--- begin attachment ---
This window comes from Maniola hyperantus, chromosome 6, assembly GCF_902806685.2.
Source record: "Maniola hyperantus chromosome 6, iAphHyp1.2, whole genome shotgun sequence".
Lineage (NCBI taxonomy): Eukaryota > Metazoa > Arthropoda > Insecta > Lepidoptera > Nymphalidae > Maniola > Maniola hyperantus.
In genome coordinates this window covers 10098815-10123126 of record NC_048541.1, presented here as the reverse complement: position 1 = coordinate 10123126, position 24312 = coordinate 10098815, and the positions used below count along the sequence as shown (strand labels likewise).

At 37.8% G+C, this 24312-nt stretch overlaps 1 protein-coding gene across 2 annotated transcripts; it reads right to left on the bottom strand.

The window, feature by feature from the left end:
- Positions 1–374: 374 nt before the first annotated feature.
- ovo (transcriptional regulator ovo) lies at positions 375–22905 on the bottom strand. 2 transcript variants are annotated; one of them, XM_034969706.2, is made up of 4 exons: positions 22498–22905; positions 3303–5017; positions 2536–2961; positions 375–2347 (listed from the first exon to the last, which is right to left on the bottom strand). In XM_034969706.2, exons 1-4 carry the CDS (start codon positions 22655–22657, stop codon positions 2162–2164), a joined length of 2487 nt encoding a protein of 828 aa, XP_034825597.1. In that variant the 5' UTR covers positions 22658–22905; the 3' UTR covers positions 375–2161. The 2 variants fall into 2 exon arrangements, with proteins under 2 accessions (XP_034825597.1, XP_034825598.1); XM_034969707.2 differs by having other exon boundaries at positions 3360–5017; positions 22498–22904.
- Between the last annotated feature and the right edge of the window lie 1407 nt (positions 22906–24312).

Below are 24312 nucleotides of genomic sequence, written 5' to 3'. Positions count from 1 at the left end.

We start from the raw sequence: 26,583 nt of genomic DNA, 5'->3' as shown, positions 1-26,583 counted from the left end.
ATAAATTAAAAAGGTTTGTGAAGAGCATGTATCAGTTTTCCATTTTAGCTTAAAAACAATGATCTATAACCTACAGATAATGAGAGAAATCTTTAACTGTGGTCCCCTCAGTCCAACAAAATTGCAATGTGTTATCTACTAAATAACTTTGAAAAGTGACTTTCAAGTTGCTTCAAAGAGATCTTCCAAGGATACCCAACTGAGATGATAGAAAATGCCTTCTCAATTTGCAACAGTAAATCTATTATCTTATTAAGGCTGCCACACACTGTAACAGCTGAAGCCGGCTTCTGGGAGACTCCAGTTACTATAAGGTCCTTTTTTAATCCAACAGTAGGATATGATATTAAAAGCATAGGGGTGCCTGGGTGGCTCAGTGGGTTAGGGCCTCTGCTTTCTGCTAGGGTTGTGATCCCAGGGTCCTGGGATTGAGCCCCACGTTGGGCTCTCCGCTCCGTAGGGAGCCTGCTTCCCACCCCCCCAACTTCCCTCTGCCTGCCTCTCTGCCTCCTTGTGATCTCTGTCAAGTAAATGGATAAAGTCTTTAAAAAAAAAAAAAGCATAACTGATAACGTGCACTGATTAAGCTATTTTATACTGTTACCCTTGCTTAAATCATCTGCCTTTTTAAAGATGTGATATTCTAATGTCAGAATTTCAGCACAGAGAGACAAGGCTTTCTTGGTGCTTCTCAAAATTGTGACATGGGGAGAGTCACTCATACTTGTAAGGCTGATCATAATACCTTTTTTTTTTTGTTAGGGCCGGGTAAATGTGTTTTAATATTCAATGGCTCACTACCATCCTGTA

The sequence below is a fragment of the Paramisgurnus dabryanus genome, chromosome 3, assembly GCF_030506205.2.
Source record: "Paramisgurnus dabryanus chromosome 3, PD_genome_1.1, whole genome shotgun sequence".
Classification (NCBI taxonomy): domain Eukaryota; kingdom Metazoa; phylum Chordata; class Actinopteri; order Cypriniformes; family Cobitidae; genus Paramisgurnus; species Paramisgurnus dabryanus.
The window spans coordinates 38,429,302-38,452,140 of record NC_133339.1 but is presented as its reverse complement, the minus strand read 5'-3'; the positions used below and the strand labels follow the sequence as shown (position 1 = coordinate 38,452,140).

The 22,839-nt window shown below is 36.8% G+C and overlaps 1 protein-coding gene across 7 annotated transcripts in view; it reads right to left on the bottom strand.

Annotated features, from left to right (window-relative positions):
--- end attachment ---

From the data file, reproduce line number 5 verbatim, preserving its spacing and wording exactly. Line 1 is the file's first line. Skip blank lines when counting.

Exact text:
At 37.8% G+C, this 24312-nt stretch overlaps 1 protein-coding gene across 2 annotated transcripts; it reads right to left on the bottom strand.